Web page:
The Light in the Ruins is a novel of mystery and murder set in postwar Italy. The novel opens with the brutal and gruesome murder of Francesca Rosati in her apartment house in Florence. Bohjalian tells the story through the use of three narratives at first loosely connected but becoming ever so gradually interwoven into the revealing climax.
The first narrative, set in italics is that of the murderer who the reader first how he killed Francesca. We then learn that he plans to kill every surviving member of the Rosati family and that he has waited years to accomplish this. With each murder, he plans to cut out the heart of his victim and do something significant with it, as a sort of hint to the motive. Clues to the murderers identity seem to lie in the past and also in his? knowledge of art as he references paintings throughout his narrative.
For example, the murderer decides that when he kills Beatrice he will place her heart atop a corner of the Florentine bridge precisely where Henry Holiday has placed Dante's hand in his painting, Beatrice and Dante.
The second narrative is set in 1943 and essentially tells the wartime story of the Rosati family. It is told from multiple viewpoints, all the characters involved in the Eighteen year old Cristina Rosati lives with her mother and father Beatrice and Antonio, the marchesa and marchese of the Villa Chimera which is set in the Tuscan countryside, southeast of Siena. The family estate, Villa Chimera, is set in Monte Volta among vineyards and olive gardens. Also living in the villa is Cristina's sister-in-law, Francesca who is married to Marco, as well as Francesca's two children, 7 year old Massimo and 5 year old Alessia. Cristina's other older brother, Vittore, is an archeologist who is based in Florence and who is assisting the Nazi's as they plunder art from local museums and towns. He works at the Uffizi Gallery, the famous art museum.
Cristina and her family are visited by an Italian, Major Lorenzetti and a German, Colonel Erhard Decher who wish to see the Etruscan necropolis on their property. The ruins were discovered in 1937 and after an archeological dig, the artifacts of value including urns and sarcophogi were sent to the museum in Arezzo. Lorenzetti and Decher return again, this time bringing with them Decher's adjutant, Frederich Strekker, a young soldier who lost his lower leg and foot in the Ukraine. Cristina and Frederich share a mutual attraction and become romantically involved against the advice of Frederich's superior and Cristina's sister-in-law.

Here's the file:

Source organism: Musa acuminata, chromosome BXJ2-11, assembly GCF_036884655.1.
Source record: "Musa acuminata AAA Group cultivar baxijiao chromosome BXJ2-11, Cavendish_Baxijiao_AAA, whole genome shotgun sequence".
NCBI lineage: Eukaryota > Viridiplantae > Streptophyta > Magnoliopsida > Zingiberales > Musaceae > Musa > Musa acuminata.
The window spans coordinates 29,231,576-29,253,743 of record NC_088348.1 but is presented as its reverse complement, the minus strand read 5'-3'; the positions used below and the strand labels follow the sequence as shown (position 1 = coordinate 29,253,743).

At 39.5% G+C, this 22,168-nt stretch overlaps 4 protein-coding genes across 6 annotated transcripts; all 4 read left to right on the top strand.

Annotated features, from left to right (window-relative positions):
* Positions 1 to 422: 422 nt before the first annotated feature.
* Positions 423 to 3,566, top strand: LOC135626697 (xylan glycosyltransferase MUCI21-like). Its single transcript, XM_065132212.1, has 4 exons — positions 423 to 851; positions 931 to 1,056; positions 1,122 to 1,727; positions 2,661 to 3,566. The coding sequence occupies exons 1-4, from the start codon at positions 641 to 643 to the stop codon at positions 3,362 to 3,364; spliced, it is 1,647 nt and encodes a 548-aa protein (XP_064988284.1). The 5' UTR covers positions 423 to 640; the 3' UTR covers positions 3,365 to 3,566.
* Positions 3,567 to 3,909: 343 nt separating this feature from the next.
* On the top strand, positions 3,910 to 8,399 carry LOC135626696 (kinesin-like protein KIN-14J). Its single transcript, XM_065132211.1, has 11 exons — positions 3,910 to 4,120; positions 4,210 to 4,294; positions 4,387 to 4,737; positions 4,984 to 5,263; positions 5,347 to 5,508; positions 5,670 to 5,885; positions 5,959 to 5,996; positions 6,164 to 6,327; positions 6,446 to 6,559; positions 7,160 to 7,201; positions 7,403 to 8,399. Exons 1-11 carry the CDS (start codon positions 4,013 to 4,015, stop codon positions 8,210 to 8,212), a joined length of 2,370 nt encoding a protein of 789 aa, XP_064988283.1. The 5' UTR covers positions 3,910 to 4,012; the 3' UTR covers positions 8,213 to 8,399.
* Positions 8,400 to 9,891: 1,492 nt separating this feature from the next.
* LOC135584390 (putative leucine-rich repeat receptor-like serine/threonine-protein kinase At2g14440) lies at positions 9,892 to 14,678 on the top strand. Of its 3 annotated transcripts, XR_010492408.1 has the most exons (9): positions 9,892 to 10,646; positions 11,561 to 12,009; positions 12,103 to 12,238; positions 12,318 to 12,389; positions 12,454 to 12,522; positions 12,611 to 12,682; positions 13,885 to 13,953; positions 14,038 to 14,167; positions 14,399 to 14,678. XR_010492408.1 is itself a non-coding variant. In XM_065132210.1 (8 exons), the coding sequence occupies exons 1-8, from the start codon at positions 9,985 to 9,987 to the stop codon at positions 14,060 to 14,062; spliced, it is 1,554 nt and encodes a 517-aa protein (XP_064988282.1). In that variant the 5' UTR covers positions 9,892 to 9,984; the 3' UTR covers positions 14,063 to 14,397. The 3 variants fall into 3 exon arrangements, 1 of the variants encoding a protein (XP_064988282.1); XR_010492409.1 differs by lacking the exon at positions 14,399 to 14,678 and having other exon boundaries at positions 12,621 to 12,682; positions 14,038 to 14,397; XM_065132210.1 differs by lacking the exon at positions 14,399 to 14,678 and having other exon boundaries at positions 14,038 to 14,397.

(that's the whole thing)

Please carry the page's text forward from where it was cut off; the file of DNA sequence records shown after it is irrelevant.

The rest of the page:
Overtop of both of these narratives is the third, that of Serafina Bettini, set in the present, 1955, the year the murders are occurring. Serafina is the only woman in the homicide unit in Florence. Chief Inspector Paolo Ficino doesn't want to take Serafina to the Rosati crime scene but given her past he decides she can probably handle it. Serafina was a member of the partisans fighting against both the Nazis and the fascists in Italy. Her two brothers were murdered and with their deaths, having no other family, Serafina joined. In a battle between the retreating Nazi's and the partisans in Monte Volta, Serafina was badly injured by an incendiary grenade, her back, neck and arm burned. She remembers nothing of the time immediately afterwards, except that she was cared for a nearby villa, but she's certain that is was not the Villa Chimera.
As Serafina investigates Francesca's murder, and then Beatrice's murder, it becomes clear that someone is targeting the Rosati family. As she interviews Cristina and the neighbours in Francesca's apartment house, she becomes convinced that the key to the murders lies in the past, in something that happened during the latter part of the war. With her own memories of what happened to her on Monte Volta during the German retreat mostly lost, Seraphina begins to wonder what really happened at the Villa Chimera eleven years ago.
Bohjalian weaves each of the narratives to its inevitable conclusion; the 1943 narrative reveals what really happened in the closing days of the Italian campaign, as the Germans retreated through Italy, pillaging and murdering, sparing neither the Rosati family nor their beloved villa. The 1955 narrative reveals both the connection to the 1943 narrative and the identity of the murderer.
The author effectively captures the horror of war; how most people did what they had to in order to survive, how some fell into a forbidden love sometimes because they could see the good in others, and how not all who were enemies were bad people. Bohjalian masterfully demonstrates many times throughout the novel how an event can appear differently to different people depending upon their perspective. For example, the Rosati's didn't like the German's coming to their villa to view the Etruscan ruins, yet the villagers assumed they were German collaborators.
Although there are plenty of major characters in the novel, certain ones stand out. Fredrick Strekker is the kind German soldier who although having done his duty on the Eastern Front, doesn't really believe all the Nazi ideology he's been fed. In contrast to Strekker is Colonel Decher who is a brute of a man, both arrogant and impulsive who commits an act of mass murder and covers it up with cowardice. Cristina Rosati is the lonely young woman still trying to cope with the loss of a first (and eternal) love, years after the war. Seraphina, the hardened former partisan turned detective, has a vulnerable side that her gay roommate, Milton tenderly ministers to. Her physical scars reflect the depth of her emotional ones.
Well-written, suspenseful, fans of Chris Bohjalian will enjoy this historical mystery.
The Light In The Ruins by Chris Bohjalian
New York: Doubleday Publishers 2013